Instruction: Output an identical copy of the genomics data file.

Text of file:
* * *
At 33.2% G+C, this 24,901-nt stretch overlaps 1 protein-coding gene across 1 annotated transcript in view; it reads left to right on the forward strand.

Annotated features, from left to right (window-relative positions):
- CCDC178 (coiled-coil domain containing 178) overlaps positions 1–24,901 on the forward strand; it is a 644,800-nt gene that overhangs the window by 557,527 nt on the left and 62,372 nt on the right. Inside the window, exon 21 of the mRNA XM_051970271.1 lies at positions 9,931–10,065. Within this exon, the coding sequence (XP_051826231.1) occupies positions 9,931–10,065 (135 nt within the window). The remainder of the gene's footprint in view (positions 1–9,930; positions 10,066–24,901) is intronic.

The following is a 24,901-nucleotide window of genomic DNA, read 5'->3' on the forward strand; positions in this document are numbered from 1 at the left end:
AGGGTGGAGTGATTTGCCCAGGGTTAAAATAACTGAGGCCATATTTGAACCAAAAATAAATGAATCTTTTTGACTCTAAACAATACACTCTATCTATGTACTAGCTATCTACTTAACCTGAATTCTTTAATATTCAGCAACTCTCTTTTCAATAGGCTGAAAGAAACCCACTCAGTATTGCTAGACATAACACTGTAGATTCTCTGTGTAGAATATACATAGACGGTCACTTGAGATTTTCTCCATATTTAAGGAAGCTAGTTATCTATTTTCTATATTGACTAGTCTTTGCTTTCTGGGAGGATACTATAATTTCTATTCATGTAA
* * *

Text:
At 33.2% G+C, this 24,901-nt stretch overlaps 1 protein-coding gene across 1 annotated transcript in view; it reads left to right on the forward strand.

Annotated features, from left to right (window-relative positions):
- CCDC178 (coiled-coil domain containing 178) overlaps positions 1–24,901 on the forward strand; it is a 644,800-nt gene that overhangs the window by 557,527 nt on the left and 62,372 nt on the right. Inside the window, exon 21 of the mRNA XM_051970271.1 lies at positions 9,931–10,065. Within this exon, the coding sequence (XP_051826231.1) occupies positions 9,931–10,065 (135 nt within the window). The remainder of the gene's footprint in view (positions 1–9,930; positions 10,066–24,901) is intronic.

The following is a 24,901-nucleotide window of genomic DNA, read 5'->3' on the forward strand; positions in this document are numbered from 1 at the left end:
AGGGTGGAGTGATTTGCCCAGGGTTAAAATAACTGAGGCCATATTTGAACCAAAAATAAATGAATCTTTTTGACTCTAAACAATACACTCTATCTATGTACTAGCTATCTACTTAACCTGAATTCTTTAATATTCAGCAACTCTCTTTTCAATAGGCTGAAAGAAACCCACTCAGTATTGCTAGACATAACACTGTAGATTCTCTGTGTAGAATATACATAGACGGTCACTTGAGATTTTCTCCATATTTAAGGAAGCTAGTTATCTATTTTCTATATTGACTAGTCTTTGCTTTCTGGGAGGATACTATAATTTCTATTCATGTAA